Fat Rules: The Films of Chow Yun Fat

March 31, 2000 • Events, Film

even_chow_final_teaser2Asian Film Foundation Presents The Films of Hong Kong Darling Chow Yun-Fat

The Event
You may only know Chow from his Hollywood films. You may only know Chow from his Hong Kong actioners. But you don’t know Chow Yun-Fat at all. On March 31st and April 7th, see Chow Yun-Fat as you’ve never seen him: Chow the hero and clown in “God of Gamblers;” and, for the ladies, Chow the lover in “An Autumn’s Tale.” Event details below.

The Man
Dashing and ebullient, Chow Yun-Fat has been likened to all sorts of round-eye stars. The enlivening Cary Grant of the great comedies is a good place to start — the guy who always gets Katherine Hepburn because he’s such great fun to hang with. But Chow can also resemble the glamorously conflicted Alain Delon of the Jean-Pierre Melville gangster films, expiring from gunshot wounds in perfect evening clothes. For film scholar Paul Fonoroff, at least, Chow Yun-Fat remains “the best actor in Asia.”

The breadth of Chow’s appeal has no equivalent in this country. No American star has ever been hugely popular as a clown, a lover and a fighter simultaneously. Imagine the most engaging qualities of Jack Lemmon, Robert Taylor and Steve McQueen somehow magically co-mingled, with a pinch of Al Pacino on the side, only Chinese, and you may begin to get the drift. In every kind of role Chow’s presence conveys boundless pleasure, and his exuberance is contagious.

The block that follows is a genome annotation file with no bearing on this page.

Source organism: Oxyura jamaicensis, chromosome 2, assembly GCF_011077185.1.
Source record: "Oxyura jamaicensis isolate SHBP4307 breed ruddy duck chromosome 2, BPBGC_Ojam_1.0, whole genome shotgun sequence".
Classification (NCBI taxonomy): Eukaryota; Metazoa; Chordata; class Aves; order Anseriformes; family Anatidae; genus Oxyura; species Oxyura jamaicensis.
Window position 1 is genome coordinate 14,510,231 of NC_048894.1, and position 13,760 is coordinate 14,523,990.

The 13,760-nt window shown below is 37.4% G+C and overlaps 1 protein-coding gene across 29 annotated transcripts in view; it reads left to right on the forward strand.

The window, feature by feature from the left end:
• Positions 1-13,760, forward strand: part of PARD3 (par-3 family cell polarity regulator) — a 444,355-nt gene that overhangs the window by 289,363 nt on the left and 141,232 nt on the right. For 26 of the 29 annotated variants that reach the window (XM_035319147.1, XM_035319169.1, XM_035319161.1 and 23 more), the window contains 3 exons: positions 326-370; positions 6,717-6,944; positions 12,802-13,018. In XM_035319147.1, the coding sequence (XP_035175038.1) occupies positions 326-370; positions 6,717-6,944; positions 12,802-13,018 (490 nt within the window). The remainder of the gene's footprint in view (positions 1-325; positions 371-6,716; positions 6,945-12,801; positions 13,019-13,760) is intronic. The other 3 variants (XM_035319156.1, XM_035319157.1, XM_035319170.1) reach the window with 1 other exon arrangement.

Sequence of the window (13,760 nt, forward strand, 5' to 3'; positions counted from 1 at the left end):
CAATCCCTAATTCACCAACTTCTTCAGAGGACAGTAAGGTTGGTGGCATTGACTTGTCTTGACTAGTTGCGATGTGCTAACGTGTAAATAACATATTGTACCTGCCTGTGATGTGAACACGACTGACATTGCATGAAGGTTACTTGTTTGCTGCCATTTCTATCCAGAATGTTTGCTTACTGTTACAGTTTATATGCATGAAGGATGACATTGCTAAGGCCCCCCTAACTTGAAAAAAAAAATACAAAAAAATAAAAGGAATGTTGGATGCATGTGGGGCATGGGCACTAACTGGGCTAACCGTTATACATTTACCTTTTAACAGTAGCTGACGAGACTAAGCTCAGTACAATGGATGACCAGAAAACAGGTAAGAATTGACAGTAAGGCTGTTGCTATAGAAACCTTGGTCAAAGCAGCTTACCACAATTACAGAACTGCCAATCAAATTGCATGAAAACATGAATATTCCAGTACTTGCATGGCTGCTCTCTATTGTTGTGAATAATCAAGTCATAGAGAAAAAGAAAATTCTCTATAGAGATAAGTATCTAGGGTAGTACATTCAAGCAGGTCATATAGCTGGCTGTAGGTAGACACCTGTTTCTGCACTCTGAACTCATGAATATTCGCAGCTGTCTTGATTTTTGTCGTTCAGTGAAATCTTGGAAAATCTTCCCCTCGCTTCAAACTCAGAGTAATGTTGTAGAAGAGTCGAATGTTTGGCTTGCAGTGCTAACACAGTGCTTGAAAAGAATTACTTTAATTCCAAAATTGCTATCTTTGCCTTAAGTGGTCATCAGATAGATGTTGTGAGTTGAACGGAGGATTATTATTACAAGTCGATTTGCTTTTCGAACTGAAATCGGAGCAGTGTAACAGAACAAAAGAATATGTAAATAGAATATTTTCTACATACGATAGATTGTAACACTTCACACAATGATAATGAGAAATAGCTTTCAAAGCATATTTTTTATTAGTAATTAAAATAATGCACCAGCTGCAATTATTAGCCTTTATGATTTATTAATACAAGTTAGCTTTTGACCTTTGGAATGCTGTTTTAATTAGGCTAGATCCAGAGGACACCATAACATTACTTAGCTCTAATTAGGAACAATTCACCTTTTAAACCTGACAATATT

In 1973, Chow, 17, was ushered into a free training program offered by the HK-TVB television network, and a year later the network owned his services for three more. He first achieved wide popularity in 1976, as the necessary young hunk on a prime time soap called Hotel. He consolidated his winnings as a crime boss in a white tropical suit in the 1980 series Shanghai Bund. Chow worked incessantly in TV, and on top of his heavy video workload he began making features on the side, because he needed some extra money to buy his mother a new house. The first film he says he actually thought was good was Ann Hui’s THE STORY OF WOO VIET in 1981.

The Myth
Chow Yun-Fat has made 70+ movies, 12 in 1988 alone. His entree into Hollywood began with THE REPLACEMENT KILLERS, followed by THE CORRUPTOR and his first mainstream love drama with Jodie Foster, ANNA AND THE KING. His next film Ang Lee’s CROUCHING TIGER, HIDDEN DRAGON is set for a Summer 2000 release. Who is this man crowned the God of Actor on thousands of fan sites? There’s only one way to find out; come to the Laemmele’s Santa Monica to see the films that showcase his unique talent.

The Low Down
The Asian Film Foundation is a non-profit corporation, based in Los Angeles, California. The Foundation was created to further the multi-cultural spirit of Los Angeles through the presentation of Asian and Asian-themed cinema.

The event will be held at the Laemmle Santa Monica 4th Plex, 1332 – 2nd Street, Santa Monica. Show times: March 31st : “An Autumn’s Tale” at 8 pm; “God Of Gamblers” at 10 pm. April 7th: “An Autumn’s Tale” at 10 pm; “God of Gamblers” at 12 midnight. General Admission: Autumn $8, God $8; Student Price: Autumn $5; God $5.

For event coverage, sponsorship opportunities and ticket information go to or send e-mail

—Film notes by David Chute

1332 2nd St., Santa Monica CA

General Admission $8
Students $5

An Autumn’s Tale
Mar. 31, 2000 – 8pm
Apr. 7, 2000 – 10pm

Directed by Mabel Cheung Yuen-Ting; Cast: Chow Yun-Fat, Cherie Chung Cho-Hung, Danny Chan Bak-Keung, Gigi Wong Po-Yi, Wong Man

Cantonese with English subtitles
98 min

God of Gamblers
Mar. 31, 2000 – 10pm
Apr. 7, 2000 – 12 midnight

Directed by Wong Jing; Cast:
Chow Yun-Fat , Andy Lau Tak-Wah, Joey Wang, Charles Heung, Cheung Man

Cantonese with English subtitles
98 min

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